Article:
League loss a reason for the Dubs to ponder
'We cannot be leaving it that late,' says Flynn
Maybe, with the benefit of hindsight, it was the best time to lose a game and put a full stop to the run.
Not that Paul Flynn felt so philosophical on the night of April 9, after Dublin's 36-match unbeaten record was brought to a shuddering halt by Kerry.
As befits the holder of four Celtic Cross, four league medals and four All Stars, this serial repeat winner hates losing. Yet, if there was a time to reacquaint yourself with the numbing sensation, and to take all the consequent lessons on board, then maybe this was it.
"No one likes to lose any game, especially a league final when there is a lot at stake," Flynn stresses.
"To be honest, I swear to God, I've never thought about that run of games. It's not something that's kind of crept into the psyche ... maybe I'm wrong, maybe other lads have, but I don't think it had.
"And it was always going to end at some stage, it was never going to go on forever.
"But the fact it was a league final compounded it and would make you reflect on it a little bit more," he continues.
"Let's say if we had lost to Kerry in Tralee, would we have reflected on it as much? Maybe not, because we mightn't have had as much time, we would have had a game the next week and then we could have had a league final and we could have won that ... and then you mightn't have just thought about it as much."
Now, though, players have plenty of time to mull over what was missing in the league final - and maybe in a few of their earlier escapes-to-parity/victory too. Jim Gavin, you can be sure, is doing even more pondering.
"I suppose we've had a couple of weeks now to think about it. We just didn't perform," Flynn concedes.
"There's no easy fix. We just didn't play well on the day for too long of periods.
"We finished strong - we seem to be doing that a lot in games when we we've really needed to - but you can't let a team like Kerry get a run on us for that long, especially in the third quarter."
Power-packed finishes were Dublin's stock-in-trade this spring - think Tyrone in Croker, Kerry in Tralee and Monaghan in Clones as three standout examples. In the league final, Flynn recounts, they were only denied by the width of the post repelling Dean Rock's last-gasp free.
"If it went to extra-time, there would have been only one winner, in my eyes. I thought we would have definitely pulled through," he surmises.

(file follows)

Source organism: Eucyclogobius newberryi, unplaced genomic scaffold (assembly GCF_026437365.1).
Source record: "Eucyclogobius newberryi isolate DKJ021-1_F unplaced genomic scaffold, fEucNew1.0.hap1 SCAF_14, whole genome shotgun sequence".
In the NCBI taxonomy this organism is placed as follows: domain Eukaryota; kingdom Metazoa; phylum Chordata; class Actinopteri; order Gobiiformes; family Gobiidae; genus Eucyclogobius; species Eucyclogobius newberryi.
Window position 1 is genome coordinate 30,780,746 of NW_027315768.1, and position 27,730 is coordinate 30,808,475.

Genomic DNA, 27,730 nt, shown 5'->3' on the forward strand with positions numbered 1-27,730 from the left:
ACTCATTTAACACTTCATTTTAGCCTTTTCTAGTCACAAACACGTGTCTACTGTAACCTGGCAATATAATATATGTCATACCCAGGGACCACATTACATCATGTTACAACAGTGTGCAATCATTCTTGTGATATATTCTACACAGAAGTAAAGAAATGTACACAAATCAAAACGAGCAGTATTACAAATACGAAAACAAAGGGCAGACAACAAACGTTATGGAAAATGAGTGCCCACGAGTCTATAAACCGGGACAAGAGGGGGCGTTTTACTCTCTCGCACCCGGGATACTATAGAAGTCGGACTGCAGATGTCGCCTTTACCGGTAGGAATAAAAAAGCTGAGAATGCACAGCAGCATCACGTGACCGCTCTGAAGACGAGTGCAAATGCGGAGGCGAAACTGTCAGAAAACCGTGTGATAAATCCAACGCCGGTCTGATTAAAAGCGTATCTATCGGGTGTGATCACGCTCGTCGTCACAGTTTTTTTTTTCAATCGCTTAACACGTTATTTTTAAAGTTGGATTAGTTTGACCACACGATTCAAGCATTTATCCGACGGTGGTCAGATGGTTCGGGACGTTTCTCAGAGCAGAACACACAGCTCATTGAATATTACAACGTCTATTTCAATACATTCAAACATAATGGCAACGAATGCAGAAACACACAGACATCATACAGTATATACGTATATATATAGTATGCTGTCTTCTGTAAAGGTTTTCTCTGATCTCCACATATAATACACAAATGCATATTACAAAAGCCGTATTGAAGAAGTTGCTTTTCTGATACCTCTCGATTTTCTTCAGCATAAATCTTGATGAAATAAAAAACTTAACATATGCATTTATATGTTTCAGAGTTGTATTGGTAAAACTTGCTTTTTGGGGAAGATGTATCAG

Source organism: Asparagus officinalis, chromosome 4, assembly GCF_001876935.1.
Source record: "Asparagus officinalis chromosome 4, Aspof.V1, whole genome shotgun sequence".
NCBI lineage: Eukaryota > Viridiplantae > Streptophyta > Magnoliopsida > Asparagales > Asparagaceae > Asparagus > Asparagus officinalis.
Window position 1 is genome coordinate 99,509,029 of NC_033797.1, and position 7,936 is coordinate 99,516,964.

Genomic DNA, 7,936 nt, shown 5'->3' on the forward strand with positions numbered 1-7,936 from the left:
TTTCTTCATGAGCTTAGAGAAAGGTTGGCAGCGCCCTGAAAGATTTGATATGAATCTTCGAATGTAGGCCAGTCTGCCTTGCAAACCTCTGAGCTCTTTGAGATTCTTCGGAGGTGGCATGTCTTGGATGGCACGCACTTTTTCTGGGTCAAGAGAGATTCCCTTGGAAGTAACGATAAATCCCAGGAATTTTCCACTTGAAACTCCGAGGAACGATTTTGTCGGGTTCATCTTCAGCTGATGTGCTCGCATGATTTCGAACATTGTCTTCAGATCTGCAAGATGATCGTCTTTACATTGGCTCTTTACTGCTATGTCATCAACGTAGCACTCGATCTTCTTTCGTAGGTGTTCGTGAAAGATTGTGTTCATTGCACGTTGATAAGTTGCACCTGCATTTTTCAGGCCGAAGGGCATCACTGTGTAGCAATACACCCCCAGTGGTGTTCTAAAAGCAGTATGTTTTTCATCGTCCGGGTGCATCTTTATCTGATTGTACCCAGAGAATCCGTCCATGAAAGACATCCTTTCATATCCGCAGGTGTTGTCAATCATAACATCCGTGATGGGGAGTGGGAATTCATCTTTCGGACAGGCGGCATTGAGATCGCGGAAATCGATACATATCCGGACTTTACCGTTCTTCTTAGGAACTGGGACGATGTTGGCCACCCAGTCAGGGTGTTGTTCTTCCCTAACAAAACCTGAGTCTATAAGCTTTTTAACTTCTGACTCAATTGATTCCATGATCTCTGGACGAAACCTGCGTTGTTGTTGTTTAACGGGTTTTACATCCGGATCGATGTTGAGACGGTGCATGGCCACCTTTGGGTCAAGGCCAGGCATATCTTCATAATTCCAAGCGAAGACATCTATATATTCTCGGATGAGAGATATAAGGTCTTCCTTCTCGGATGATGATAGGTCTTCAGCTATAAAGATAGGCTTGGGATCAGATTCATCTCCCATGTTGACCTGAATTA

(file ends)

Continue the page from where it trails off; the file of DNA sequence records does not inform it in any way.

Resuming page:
"But we just can't be leaving it that late. I think we have the ability to play well for the whole 70 minutes, not just in phases ... in a number of league games we pulled it back and had the mental resolve to pull through, but we need to get the performance piece right for 70 minutes."
The Dublin squad are still back with their clubs before returning to collective training ahead of their Leinster SFC campaign.
The still-raw memory of defeat should, he accepts, ensure "a good cut to those training sessions" in the weeks preceding their June Bank Holiday weekend opener against Carlow or Wexford.
This is Flynn's 11th season as a county panellist. He arrived on the scene, during Pillar Caffrey's time, when Dublin led the way in Leinster but provincial titles were still hard won. You can't say that today.
So when you ask the Fingallians clubman how he gets motivated for a Leinster championship, he replies: "Motivation for us is all driven through the competition internally for everything - and that's throughout the whole season, whether it's for an O'Byrne Cup game or an All-Ireland final.
"Because you have to get your jersey first and everyone wants to play, everyone in the panel. You have no business being there if you don't want to play. There is competition in every line, strong competition, and that keeps you on your toes."
Never more so, in Flynn's case, than between last year's All-Ireland draw and replay with Mayo. His position was one of several under peril. As it transpired, Michael Darragh Macauley and Bernard Brogan were omitted with Flynn relocated to midfield.
"I didn't feel it (the speculation) in the media, but I felt it myself anyway because I knew I wasn't playing to my own standards," he recalls.
As for that brief midfield sojourn, he says: "I wouldn't have thought it was going to make much difference, but it was nice to get a run out there. I play a lot at midfield with my club and would always have been a midfielder growing up ... it gave me a new lease of life for the replay. It was good; it was positive."
Seven months on, and he's still positive.